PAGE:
Hobart Cutler Dickinson was retired in 1945 at the legal age limit of 70, after having served 40 years as a physicist at the National Bureau of Standards. This emeritus rating gave him the opportunity to put his youthful energy into a new research of his own choosing. This he enjoyed for four years until cancer ended his career on November 27, 1949, only a few weeks after he had started the final plans for the sequel to his earlier book in the field of economics. Dickinson was born in Bangor, Maine, on October 11, 1875. Although he descended from a line of Congregational ministers, he said from his early boyhood that he wanted to be an inventor. In 1880 his parents left New England to live in the Central States; but in 1890 his father returned to Massachusetts and the boy, then 15, made the trip from Nebraska in a freight car with the family belongings, including two horses that had to be fed and watered. During the trip the car was in a wreck that demolished the animal stalls, and the young lad had to use his inventive ability to get at the tools and repair the damage. In 1900 he was graduated from Williams College and continued there under Dr. C. W. Waidner to get his M.A. in 1902. He spent the next year at Clark University under Prof. A. G. Webster and returned there in 1910 to get his Ph.D. In 1903 he followed Dr. Waidner to the National Bureau of Standards and in the next ten years was the co-author of several fundamental papers on thermometry. His doctor's thesis was on combustion calorimetry, and his design of calorimeter, with some refinements, is still yielding the most accurate results attainable today. From 1912 to 1917 he was in charge of work at the Bureau of Standards on the constants of refrigeration in a program sponsored by the American Society of Refrigeration Engineers. He contributed to this program as coauthor of papers on the calorimetry of ice and on the thermal conductivity of insulating materials. At the onset of World War I, the bureau director, Dr. Stratton, asked him to assist in the development of aircraft engines, and he participated in the design of the Liberty Engine, which was one of the engineering triumphs of that time. Dickinson organized the aeronautical power-plant section of the heat division in 1917 and was largely responsible for the design and operation of the first altitude chamber in which full-sized aircraft engines were tested under conditions simulating altitudes up to 35,000 feet. After the war the activities of the section were expanded to embrace automobiles and their behavior on the road, including the performance of headlights and brakes. One of his many articles in this period was entitled "What is Safe Speed?" wherein he established the "clear course rule" which has become accepted in several States as the basic element of traffic regulations. He was instrumental in getting the automotive and petroleum industries to cooperate in research on the mutual adaptation of engines and fuels. >From 1921 to 1923 he organized and directed the research department of the Society of Automotive Engineers at the headquarters in New York City, and in 1933 he was president of that society. In 1923, after the death of Dr. Waidner, he returned to the Bureau of Standards as chief of the Division of Heat and Power and continued in that capacity until his retirement. During this period he devoted special attention to the power part of the division and organized it into separate sections on automotive research, aircraft engines, and lubrication. About 1930 he began a study of the factors involved in economic depressions. He applied the physicist's mathematical analysis to economics and constructed a mechanical analogy to illustrate it. This study led to the publication, in 1937, of his book "The Mechanics of Prosperity". After his retirement in 1945, he returned to NBS as a guest worker and worked on ceramic coatings for rockets and continued his studies on thermal conductivity of insulating materials. He found time, however, to serve on the President's Traffic Safety Council and to enjoy his hobby of mountain hiking. Dickinson was an ardent hiker and preferred to spend his vacations in the mountains. In his later years he served the Potomac Appalachian Trail Club in its program of shelter building. On his first trip to the Canadian Rockies with the Alpine Club of Canada he took only a small spare blanket and water-repellent sheet when he should have taken all his own bedding. Confronted with bleak prospects he remembered his measurements on insulating materials and with his usual resourcefulness gathered balsam boughs in considerable quantity to put between his blanket and his sheet. The result astonished him, and he soon learned that a relatively small thickness of balsam furnished sufficient insulation to keep him pleasantly warm even on freezing nights. He was married in 1903 to Elizabeth S. Wells, who died in 1921. He was married again in Scarborough, England, to Mabel V. Kitson in 1923. Their daughter Anne and her husband, Hugh N. Ross, have carried on the scientific tradition of the family. Both graduated in physics at the University of Maryland. Ross is now continuing the research on the thermal conductivity of high temperature insulators that Dickinson chose after his retirement.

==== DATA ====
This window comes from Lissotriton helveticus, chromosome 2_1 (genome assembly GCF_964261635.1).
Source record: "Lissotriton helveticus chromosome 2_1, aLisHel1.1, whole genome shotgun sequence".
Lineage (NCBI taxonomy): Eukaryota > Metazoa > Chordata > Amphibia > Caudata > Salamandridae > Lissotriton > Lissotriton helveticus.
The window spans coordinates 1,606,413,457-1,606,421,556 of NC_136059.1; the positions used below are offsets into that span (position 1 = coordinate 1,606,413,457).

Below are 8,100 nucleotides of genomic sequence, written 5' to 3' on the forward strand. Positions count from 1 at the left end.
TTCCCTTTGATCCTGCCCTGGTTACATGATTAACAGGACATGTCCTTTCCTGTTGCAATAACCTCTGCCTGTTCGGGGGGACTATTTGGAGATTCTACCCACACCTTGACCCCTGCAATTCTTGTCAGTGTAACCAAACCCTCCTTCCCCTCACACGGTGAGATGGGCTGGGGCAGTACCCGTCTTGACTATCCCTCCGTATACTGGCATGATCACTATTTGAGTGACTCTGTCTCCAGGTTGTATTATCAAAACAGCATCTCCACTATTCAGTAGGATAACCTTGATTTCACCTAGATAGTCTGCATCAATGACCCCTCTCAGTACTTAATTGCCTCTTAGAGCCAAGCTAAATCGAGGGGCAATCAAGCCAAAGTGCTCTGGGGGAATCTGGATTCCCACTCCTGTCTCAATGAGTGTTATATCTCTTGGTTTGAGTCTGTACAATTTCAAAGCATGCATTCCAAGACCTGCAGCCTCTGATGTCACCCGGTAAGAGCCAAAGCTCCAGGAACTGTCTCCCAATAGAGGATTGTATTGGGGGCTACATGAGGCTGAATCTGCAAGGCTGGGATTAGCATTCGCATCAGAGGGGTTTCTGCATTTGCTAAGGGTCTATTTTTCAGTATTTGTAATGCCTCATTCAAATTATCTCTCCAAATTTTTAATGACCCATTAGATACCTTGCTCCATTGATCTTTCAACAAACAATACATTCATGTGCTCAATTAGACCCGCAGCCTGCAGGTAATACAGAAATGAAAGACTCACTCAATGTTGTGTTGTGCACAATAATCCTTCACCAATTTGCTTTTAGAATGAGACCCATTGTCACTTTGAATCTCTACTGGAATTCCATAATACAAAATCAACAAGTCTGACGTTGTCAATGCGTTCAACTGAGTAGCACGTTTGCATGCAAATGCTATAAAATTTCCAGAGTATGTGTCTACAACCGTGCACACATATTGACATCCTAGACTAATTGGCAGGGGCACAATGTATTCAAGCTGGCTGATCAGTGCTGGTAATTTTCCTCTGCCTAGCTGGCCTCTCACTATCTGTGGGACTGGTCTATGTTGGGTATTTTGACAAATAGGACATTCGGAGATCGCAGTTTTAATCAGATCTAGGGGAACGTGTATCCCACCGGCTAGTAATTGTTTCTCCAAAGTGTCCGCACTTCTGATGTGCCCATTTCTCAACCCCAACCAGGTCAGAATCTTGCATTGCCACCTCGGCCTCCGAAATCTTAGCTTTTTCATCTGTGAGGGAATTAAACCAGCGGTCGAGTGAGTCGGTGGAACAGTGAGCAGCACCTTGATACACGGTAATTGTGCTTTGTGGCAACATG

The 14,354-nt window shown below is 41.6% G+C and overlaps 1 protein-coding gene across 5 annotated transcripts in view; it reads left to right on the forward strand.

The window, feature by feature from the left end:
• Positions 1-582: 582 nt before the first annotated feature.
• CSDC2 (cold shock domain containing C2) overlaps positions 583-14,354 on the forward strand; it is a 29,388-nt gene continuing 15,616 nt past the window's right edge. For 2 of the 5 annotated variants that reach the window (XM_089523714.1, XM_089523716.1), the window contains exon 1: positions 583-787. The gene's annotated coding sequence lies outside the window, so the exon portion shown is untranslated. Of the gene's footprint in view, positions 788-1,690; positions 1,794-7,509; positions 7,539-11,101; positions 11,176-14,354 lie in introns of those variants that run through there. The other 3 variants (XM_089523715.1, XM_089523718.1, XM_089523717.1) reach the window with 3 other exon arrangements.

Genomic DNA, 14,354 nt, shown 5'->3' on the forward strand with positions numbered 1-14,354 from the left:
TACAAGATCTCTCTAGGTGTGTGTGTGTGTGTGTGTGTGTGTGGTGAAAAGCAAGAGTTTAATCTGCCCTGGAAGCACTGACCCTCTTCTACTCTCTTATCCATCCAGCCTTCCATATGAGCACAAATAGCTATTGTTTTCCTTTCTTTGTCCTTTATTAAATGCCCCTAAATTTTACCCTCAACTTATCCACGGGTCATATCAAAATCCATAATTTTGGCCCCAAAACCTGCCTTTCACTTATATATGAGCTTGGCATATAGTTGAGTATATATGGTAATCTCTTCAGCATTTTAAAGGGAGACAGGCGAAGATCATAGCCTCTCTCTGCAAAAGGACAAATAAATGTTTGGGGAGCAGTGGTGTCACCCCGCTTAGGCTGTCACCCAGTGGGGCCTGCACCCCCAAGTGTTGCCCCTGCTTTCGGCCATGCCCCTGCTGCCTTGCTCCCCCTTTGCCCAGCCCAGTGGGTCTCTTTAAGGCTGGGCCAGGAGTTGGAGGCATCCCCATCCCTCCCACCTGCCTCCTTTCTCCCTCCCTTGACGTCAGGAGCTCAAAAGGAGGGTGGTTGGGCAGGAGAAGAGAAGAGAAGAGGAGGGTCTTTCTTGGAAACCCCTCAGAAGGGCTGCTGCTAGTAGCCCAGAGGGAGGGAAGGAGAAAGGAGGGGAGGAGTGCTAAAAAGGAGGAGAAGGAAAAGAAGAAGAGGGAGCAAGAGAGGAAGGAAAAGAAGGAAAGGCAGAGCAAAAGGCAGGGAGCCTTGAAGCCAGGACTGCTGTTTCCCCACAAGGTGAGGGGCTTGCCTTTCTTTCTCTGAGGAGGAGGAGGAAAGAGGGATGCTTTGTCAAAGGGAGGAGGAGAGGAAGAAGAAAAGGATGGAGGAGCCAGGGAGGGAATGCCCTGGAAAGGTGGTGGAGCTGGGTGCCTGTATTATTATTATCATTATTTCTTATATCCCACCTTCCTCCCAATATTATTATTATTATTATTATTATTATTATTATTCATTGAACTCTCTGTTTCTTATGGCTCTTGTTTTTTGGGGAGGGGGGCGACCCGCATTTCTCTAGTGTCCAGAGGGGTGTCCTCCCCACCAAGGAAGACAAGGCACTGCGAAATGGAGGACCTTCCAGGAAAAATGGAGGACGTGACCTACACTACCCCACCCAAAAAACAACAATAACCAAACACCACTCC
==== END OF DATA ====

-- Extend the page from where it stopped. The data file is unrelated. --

Henry Emmons Robinson NBS Energy Conservation Expert, Dies at 61 Reprinted from the U.S. Department of Commerce News, NBS TRP 9148
Henry Emmons Robinson, a foremost expert in the area of energy conservation and a staff member of the National Bureau of Standards, U. S. Department of Commerce for 35 years, died December 4, 1972 as a result of a fall. He was 61 years old. A native of New York City, Mr. Robinson was educated at the College of the City of New York (B.S. and M.E., mechanical engineering). From 1933-37, he was employed as an engineer with the Phelps Dodge Copper Products Corporation. In 1937 he joined the National Bureau of Standards, and by 1957 had become Chief of the Heat Transfer Section. In 1965 he was appointed Chief of the Environmental Engineering Section, and in 1968 was named to the post of Senior Research Fellow, which he held until his death. During his NBS career, Mr. Robinson was primarily concerned with the development and improvement of techniques for measurements of heat transfer, vital to the progress of modern building technology. He also directed experimental activities involving air conditioning, heating and refrigeration, psychrometrics, architectural acoustics, air cleaning, plumbing, and underground facilities. He served as consultant and expert in the field of environmental engineering generally. In 1956 he received the Commerce Department's Silver Medal for Meritorious Service for comprehensive measurements and publication on the thermal insulating value of air spaces, of importance in connection with buildings and the use of reflective insulating materials. Mr. Robinson has been honored twice by the American Society for Testing and Materials. In 1970 he received the ASTM Award of Merit for significant developments and improvements in the techniques of measurements of heat transfer and thermal conductivity which brought international recognition to the Society's voluntary standards for evaluation of thermal resistances of materials and constructions. In October of this year, ASTM Committee C-16 on Thermal and Cryogenic Insulating Materials presented Mr. Robinson with an "Award of Appreciation" for his services to the Committee and to ASTM. In addition to being a long-time member of ASTM, Mr. Robinson was a member of the International Institute of Refrigeration, the International Union of Testing and Research Laboratories for Materials and Structures, the American Association for the Advancement of Science, the American Society of Heating, Refrigerating and Air Conditioning Engineers, and the Washington Academy of Sciences. He is listed in American Men and Women of Science. The author of a number of technical papers in his field, Mr. Robinson was a major contributor to two recent publications of the White House Office of Consumer Affairs: "Seven Ways To Reduce Fuel Consumption in Household Heating..... Through Energy Conservation," and "Eleven Ways to Reduce Energy Consumption and Increase Comfort in Household Cooling." In 1969 he was appointed to a term on the Bureau's Washington Editorial Review Board. During the last six months, he worked on a report of the Department of Housing and Urban Development sub-panels of the Committee on Energy Research and Development Goals of the Federal Council of Science and Technology.